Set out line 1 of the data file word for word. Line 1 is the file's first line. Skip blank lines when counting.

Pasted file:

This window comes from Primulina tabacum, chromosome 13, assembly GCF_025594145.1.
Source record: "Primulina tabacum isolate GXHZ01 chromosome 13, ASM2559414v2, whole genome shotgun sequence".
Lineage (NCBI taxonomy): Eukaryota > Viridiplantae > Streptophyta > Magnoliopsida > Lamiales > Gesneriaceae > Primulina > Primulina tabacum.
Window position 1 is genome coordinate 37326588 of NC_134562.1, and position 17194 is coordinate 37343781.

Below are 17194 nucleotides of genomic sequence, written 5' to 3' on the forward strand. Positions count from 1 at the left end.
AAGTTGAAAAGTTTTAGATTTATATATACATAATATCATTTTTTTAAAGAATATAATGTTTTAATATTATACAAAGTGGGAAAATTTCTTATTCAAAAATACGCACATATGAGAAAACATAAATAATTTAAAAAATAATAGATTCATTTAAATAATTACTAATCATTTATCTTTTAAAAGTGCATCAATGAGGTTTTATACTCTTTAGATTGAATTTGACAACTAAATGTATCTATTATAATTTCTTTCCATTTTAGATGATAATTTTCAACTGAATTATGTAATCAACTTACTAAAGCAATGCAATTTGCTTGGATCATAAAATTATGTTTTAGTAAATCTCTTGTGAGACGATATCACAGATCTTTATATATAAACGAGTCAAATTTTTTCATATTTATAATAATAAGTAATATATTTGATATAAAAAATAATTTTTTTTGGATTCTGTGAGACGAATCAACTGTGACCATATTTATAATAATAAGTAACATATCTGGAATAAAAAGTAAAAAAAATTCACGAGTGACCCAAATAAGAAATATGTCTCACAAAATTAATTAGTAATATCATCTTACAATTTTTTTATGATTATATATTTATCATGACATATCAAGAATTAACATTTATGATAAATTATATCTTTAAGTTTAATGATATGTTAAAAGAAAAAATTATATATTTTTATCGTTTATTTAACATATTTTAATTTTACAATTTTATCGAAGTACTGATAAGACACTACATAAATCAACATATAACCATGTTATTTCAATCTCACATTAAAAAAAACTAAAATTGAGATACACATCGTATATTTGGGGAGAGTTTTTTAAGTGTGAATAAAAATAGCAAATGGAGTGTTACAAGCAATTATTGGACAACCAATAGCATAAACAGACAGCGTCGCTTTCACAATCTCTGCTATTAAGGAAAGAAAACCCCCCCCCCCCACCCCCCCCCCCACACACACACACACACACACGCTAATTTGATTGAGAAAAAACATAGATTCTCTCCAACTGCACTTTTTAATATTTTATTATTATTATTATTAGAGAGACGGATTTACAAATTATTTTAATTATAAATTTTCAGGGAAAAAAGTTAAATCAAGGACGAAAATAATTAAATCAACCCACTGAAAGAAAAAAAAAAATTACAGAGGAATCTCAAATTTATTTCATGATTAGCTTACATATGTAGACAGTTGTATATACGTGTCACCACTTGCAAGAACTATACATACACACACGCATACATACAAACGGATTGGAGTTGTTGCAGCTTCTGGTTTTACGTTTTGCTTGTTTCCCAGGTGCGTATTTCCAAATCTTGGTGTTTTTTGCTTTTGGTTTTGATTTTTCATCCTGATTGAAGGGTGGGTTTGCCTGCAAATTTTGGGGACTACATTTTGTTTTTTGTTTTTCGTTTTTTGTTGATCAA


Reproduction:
This window comes from Primulina tabacum, chromosome 13, assembly GCF_025594145.1.